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Is gum disease contagious?

Yes, according to an article in the September 1997 issue of the Journal of the American Dental Association, periodontal disease can be passed from parents to children and between couples. Research indicates that periodontal (gum) disease-causing bacteria can be passed through saliva. When couples or family members come in contact with saliva, they risk contracting periodontal disease from an infected individual.

What is the definition of periodontics?

Periodontics (or periodontology) is the branch of dentistry concerned with diseases of the supporting and surrounding structures of the teeth including the gums, cementum, periodontal membranes and alveolar bone. Periodontal disease is the chronic, bacterial infection of the gums which surround teeth. Untreated, advanced gum disease may result in jaw bone loss and tooth loss.

What are some common symptoms of gum disease?

Some common gum disease symptoms include tender, red or swollen gums; receding gum-lines; pus between teeth and gums; bad breath; sensitive teeth; bleeding; loose teeth; and change in jaw alignment. If you display any of these signs of gum disease (periodontal disease), visit your dentist or periodontist immediately before advanced gum disease sets in.

Are there links between gum disease and heart disease?

Recent studies suggest there are links between gum disease and heart problems. According to the American Academy of Periodontology, individuals with periodontal disease are nearly twice as likely to have coronary artery disease (heart disease). One study found that incidents of gum disease (and the mild form, gingivitis), cavities, and missing teeth were as good of heard disease predictors as high cholesterol levels. Moreover, a recent study published in Circulation: Journal of the American Heart Association found that people who had higher blood levels of certain disease-causing bacteria in the mouth were more prone to atherosclerosis in the carotid artery in the neck.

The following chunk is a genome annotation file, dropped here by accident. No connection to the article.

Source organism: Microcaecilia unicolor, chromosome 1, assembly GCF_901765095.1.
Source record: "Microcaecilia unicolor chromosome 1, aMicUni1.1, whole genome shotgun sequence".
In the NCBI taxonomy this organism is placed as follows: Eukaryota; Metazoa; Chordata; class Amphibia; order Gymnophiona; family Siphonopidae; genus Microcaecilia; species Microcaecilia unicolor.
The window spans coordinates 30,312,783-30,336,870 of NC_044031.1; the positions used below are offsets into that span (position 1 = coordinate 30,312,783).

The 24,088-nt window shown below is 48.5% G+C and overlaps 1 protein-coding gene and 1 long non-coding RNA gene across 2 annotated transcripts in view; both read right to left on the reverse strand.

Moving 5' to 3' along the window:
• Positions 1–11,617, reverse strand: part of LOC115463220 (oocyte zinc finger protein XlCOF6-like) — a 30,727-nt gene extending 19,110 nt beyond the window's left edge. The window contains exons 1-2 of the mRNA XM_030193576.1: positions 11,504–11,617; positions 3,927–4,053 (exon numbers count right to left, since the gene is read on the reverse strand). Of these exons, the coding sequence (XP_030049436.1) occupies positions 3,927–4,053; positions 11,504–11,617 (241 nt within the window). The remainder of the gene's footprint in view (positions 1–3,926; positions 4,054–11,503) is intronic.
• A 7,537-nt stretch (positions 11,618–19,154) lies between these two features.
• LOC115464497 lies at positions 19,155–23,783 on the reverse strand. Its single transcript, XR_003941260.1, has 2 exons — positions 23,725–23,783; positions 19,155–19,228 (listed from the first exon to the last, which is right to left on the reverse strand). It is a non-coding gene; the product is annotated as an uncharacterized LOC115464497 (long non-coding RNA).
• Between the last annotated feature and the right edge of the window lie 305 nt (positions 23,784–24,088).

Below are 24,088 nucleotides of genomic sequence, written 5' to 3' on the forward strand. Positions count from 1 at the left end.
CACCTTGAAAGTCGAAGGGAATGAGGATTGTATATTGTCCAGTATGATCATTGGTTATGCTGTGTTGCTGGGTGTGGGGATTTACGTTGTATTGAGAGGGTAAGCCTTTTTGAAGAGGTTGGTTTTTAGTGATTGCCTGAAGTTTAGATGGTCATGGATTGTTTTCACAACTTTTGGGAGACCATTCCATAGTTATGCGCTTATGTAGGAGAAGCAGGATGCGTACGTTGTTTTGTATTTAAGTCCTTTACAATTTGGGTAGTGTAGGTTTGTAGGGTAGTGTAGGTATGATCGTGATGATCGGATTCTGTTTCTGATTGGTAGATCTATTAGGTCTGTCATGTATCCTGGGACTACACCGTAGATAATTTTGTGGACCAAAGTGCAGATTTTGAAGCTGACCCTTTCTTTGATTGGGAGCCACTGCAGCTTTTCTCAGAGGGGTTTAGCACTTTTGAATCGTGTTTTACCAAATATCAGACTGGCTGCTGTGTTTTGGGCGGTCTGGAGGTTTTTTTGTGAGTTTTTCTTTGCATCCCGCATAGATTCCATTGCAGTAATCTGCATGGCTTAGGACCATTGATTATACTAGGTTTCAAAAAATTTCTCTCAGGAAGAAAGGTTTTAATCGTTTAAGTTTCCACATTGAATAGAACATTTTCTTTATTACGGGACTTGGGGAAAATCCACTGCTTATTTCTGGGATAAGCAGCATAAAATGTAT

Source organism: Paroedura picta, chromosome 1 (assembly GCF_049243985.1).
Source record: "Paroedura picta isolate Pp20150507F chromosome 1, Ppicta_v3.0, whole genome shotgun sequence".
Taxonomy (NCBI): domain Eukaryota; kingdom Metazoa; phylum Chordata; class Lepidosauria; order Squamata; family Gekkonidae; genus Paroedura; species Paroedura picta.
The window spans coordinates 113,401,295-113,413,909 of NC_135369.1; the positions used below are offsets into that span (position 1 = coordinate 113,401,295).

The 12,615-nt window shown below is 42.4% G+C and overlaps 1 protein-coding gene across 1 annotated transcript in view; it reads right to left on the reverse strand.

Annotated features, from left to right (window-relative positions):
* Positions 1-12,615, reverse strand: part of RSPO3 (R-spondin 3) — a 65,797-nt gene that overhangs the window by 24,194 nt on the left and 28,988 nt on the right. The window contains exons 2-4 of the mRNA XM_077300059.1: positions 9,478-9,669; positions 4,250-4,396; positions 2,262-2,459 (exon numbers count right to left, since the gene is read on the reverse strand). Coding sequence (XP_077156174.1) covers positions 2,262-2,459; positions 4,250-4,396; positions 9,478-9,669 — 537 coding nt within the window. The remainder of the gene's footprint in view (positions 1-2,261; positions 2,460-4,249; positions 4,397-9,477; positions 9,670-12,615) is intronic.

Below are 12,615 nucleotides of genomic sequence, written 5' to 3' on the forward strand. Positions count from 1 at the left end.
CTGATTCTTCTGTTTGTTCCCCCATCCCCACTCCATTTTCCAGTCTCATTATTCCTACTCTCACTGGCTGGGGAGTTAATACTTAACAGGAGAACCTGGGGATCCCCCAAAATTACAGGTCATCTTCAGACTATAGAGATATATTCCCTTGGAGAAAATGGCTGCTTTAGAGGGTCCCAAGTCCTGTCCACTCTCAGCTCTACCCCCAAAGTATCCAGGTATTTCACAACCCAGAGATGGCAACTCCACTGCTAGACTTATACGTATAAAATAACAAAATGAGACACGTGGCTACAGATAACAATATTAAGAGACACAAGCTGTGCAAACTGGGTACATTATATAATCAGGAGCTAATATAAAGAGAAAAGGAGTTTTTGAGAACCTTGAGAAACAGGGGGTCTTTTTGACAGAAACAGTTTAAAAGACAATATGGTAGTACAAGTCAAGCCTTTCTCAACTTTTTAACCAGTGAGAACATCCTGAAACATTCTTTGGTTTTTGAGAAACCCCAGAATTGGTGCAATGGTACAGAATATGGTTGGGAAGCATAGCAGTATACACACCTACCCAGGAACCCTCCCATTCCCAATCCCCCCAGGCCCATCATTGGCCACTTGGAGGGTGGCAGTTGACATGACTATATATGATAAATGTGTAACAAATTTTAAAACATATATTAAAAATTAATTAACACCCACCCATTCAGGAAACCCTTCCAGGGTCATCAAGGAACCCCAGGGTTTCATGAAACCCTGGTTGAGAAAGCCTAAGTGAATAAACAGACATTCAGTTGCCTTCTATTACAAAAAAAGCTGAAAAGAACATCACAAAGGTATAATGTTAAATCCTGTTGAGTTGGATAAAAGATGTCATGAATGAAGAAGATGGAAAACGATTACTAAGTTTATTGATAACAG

Are there any segments of the population that are more prone to periodontitis or advanced gum disease?

Certain individuals who suffer from systemic diseases such as diabetes may be more susceptible to gum disease and vice versa. Women who are pregnant, menstruating or undergoing menopause are also susceptible to sensitive gums and therefore periodontal disease due to changes in hormone levels. Older adults and children are other population groups that are prone to develop some form of gum disease, from localized juvenile periodontitis to chronic periodontitis.